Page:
• Built a brand-new pharmacy with a robotic medication dispensing system, which is nearly 100 percent accurate. Now that the robot is in place, the hospital will continue to work towards its goal of electronic ordering of medications, bar coding of medications and patients.

Still, the possibility of human error has not been eradicated, and staff must always be on the alert.

"Anyone who notices a practice that compromises our medication safety procedures is urged to speak up," said Mary Bylone, RN, Assistant Vice President, Patient Care Services and Patient Safety Officer. "Attention to detail, and speaking out as soon as a problem is noticed, can make the difference between life and death."

Peter Shea, MD, Medical Director, said staff must maintain its focus on medication-related patient safety measures, because the use of different medications has increased significantly and patients must maintain their medications as they move through the healthcare system.

"Day in and day out, it is imperative that we keep the 'five rights' in mind," Dr. Shea said. "Right medication, right dose, right patient, right route of delivery, right time. It sounds simple, but you'd be surprised how many preventable injuries occur because clinicians don't follow these guidelines."

Anyone with questions about the National Patient Safety Goals, or suggestions to help Backus improve patient safety, can call Ms. Bylone at 860-889-8331 ext. 2771, or Joe Hughes, Director of Quality Improvement, at 860-889-8331 ext. 2345.

Hospital focuses on patient falls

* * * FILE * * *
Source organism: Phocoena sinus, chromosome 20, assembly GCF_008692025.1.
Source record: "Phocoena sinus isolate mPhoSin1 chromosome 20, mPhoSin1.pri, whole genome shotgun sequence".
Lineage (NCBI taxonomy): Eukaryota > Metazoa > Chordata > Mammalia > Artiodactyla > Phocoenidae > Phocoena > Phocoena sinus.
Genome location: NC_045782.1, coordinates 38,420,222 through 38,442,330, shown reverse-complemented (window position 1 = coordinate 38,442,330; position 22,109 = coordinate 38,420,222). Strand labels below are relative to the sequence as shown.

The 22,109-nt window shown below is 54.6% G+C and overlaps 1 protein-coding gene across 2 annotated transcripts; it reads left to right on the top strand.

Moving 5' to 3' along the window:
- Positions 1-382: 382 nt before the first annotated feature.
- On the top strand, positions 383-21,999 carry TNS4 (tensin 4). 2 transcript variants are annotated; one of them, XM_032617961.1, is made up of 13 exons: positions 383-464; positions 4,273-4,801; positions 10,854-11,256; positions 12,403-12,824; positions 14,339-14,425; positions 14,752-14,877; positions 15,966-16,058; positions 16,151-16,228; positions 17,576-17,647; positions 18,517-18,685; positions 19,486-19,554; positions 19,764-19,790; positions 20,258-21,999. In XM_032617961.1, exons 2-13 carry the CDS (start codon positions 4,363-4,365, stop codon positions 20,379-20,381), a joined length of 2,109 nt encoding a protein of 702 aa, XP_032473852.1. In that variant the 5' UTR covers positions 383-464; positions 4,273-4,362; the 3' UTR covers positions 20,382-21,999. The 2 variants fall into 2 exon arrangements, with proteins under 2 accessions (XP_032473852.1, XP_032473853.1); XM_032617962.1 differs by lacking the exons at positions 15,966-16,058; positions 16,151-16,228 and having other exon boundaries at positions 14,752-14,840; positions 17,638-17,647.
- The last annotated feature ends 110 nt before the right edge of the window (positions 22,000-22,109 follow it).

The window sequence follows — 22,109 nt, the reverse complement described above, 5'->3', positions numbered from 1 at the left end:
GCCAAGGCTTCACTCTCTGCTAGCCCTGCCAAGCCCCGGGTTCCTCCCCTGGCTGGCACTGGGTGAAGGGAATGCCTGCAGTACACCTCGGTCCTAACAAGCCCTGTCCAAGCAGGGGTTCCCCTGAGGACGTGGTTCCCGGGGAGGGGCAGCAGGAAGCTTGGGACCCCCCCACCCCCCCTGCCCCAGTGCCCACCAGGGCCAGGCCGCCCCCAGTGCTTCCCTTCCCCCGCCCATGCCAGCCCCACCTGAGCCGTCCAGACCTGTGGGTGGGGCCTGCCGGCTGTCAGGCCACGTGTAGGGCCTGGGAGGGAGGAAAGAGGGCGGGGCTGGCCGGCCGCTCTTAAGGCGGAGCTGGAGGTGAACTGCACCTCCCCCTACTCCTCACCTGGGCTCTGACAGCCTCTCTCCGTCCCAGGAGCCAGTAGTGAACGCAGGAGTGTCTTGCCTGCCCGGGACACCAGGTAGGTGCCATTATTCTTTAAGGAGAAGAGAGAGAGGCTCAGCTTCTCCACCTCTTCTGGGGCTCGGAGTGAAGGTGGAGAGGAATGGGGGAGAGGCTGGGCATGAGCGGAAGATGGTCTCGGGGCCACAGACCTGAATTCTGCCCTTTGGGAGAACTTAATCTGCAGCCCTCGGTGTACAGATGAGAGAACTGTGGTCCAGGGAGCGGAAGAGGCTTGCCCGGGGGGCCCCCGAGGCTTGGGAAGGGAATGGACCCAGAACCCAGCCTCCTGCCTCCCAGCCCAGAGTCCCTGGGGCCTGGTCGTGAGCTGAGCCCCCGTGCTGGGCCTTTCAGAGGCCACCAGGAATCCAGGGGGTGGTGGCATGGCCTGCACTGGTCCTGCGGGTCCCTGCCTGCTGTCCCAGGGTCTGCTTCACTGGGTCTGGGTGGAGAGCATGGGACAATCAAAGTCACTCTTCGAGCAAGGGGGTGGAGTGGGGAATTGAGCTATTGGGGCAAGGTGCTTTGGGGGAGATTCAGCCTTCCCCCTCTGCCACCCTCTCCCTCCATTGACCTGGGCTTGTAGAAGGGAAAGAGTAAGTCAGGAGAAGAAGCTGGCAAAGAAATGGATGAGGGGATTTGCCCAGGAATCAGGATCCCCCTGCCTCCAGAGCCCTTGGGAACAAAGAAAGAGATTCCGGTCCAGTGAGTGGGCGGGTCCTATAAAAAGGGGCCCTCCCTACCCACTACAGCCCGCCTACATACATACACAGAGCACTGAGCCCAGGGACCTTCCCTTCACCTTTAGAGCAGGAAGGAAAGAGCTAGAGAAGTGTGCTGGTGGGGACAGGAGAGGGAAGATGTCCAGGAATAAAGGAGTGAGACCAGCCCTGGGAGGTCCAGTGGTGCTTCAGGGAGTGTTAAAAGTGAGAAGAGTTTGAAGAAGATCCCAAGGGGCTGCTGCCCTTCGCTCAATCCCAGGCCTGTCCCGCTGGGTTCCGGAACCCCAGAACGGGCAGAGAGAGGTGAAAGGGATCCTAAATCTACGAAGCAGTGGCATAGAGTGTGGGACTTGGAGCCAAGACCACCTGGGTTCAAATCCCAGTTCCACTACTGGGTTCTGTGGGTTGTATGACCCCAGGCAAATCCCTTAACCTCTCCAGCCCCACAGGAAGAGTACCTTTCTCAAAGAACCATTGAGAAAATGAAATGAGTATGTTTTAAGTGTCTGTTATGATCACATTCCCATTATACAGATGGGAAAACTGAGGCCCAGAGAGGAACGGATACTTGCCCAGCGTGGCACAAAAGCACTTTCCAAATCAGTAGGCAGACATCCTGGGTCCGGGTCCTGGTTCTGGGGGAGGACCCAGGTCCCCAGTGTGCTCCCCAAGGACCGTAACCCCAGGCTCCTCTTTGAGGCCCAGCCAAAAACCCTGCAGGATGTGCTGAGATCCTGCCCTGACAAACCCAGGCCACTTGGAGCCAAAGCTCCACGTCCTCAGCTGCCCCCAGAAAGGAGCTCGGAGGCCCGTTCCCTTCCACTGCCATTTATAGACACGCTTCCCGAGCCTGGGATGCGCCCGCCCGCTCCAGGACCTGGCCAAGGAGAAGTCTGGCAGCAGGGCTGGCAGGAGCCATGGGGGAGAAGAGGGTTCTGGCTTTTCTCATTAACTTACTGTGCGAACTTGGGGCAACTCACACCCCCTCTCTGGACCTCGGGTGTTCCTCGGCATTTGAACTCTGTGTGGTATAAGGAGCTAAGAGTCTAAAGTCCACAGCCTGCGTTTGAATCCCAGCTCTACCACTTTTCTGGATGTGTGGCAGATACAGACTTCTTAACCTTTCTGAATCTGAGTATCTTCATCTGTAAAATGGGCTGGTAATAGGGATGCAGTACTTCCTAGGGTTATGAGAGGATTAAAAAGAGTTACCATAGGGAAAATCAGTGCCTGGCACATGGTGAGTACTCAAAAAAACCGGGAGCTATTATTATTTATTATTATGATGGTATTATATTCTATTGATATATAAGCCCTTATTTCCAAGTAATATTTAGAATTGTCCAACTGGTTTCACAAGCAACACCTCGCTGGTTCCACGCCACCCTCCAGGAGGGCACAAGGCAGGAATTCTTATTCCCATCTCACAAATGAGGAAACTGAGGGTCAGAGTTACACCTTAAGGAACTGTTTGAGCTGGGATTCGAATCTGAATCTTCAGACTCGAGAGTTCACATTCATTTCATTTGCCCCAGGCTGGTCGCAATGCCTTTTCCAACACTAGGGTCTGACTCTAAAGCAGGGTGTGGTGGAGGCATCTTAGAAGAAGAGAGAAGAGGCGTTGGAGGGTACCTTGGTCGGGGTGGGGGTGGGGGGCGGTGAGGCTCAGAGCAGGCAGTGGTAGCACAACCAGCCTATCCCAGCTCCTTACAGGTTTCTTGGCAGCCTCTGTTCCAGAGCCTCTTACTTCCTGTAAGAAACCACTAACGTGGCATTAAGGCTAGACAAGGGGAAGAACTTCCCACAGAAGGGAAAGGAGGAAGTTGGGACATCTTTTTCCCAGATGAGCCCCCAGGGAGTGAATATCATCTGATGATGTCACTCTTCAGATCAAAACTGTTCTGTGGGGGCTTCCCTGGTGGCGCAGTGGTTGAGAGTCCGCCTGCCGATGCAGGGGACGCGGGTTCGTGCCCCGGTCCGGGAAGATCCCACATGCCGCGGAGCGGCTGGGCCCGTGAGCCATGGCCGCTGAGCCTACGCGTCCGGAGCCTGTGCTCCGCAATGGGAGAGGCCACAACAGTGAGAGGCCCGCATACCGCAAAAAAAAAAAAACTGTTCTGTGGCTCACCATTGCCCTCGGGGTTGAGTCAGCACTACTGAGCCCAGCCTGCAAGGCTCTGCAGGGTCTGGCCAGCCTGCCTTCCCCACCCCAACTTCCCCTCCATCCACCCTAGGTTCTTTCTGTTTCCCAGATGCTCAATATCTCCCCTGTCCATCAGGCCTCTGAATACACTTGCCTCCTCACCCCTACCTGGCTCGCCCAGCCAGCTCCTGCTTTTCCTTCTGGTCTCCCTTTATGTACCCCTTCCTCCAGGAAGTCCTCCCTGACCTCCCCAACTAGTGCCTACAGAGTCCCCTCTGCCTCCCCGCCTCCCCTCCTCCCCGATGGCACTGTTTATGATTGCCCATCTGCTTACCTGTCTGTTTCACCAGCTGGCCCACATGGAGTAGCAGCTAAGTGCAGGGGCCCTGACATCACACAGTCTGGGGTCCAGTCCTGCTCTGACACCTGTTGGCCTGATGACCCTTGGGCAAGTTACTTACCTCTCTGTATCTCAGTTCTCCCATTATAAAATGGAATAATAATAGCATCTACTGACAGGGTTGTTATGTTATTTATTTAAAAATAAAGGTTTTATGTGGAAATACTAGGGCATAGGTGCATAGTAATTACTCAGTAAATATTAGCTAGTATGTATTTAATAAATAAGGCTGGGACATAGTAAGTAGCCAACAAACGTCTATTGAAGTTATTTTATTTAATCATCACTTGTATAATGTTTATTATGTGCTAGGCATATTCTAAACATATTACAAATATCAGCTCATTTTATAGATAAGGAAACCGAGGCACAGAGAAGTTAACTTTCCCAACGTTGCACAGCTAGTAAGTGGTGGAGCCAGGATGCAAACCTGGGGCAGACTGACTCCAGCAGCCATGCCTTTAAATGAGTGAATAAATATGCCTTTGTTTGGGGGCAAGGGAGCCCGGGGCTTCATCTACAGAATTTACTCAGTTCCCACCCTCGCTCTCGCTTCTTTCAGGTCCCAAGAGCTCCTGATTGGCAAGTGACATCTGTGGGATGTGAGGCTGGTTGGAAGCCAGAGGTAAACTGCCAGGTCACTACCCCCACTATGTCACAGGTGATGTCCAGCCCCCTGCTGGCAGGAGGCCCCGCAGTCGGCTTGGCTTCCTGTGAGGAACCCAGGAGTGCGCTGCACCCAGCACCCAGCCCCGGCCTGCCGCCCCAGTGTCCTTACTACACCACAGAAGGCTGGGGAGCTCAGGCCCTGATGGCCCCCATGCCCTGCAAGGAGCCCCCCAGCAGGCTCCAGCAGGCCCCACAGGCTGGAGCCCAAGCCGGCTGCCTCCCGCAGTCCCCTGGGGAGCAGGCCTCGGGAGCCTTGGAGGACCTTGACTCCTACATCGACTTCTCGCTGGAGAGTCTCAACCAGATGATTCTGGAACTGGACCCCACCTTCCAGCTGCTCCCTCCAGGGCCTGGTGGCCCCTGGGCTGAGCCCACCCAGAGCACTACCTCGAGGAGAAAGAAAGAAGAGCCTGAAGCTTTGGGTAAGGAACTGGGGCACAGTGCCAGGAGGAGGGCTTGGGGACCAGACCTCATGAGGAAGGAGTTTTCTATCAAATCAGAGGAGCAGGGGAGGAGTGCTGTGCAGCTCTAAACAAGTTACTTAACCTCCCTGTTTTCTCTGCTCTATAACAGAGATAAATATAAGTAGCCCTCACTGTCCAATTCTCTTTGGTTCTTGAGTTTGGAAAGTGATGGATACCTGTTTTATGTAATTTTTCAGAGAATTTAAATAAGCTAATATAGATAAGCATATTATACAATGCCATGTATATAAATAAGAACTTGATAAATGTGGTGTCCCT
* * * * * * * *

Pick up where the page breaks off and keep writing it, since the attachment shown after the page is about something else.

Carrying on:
Falling down is the leading cause of death at home, with more than 11,000 fatalities reported annually.

The news isn't much better in healthcare settings -- 38 percent of all adverse events are fall-related, according to the Fall Prevention Center of Excellence.

Why are people prone to falling in hospitals?

Mary Bylone, RN, Assistant Vice President of Patient Care Services and Patient Safety Officer at Backus Hospital, said there are several reasons. Hospital patients tend to be on medications, they are usually weakened by sickness or injury and some are too proud or afraid to ask for help when they need it. She noted that the majority of falls in hospitals are when patients attempt to go to the bathroom by themselves.

"We need to let our patients know that we are not too busy to help them," said Ms. Bylone, who is heading a Fall Prevention Team at Backus that is researching evidenced based practices, probing current policies and protocols, assessing Hospital equipment, examining ways to better monitor patients and reaching out to other institutions to see what they do.

Karen Long, RN, Vice President and Chief Nursing Officer, said fall prevention must be part of the culture of all Backus employees and Medical Staff, as it is a major patient safety issue.

"We must communicate -- verbally and through our body language -- that we are available to our patients when they need us, whether it's a major medical emergency, assisting them with their toiletry needs or whatever else comes up," Ms. Long said. "What might seem like a minor issue can turn into a major one pretty quickly."

The fall problem is so prevalent that the Joint Commission on Accreditation of Healthcare Organizations (JCAHO) has a National Patient Safety Goal dedicated to reducing the risk of patient harm due to falls.

[To download JCAHO's Frequently Asked Questions sheet on Patient Safety Goal #9, "Reduce Falls," click here].

HCHAPS inpatient experience survey questions, which patients will begin to receive on Oct. 1, 2006, ask patients whether they asked for, and received, help from nurses or other hospital staff in getting to the bathroom.

"We must stay focused on our fall prevention strategies, and continuously test and reexamine them," said Peter Shea, MD, Medical Director at Backus. "It's not about JCAHO, or HCAHPS, it's about constant attention to the needs of our patients."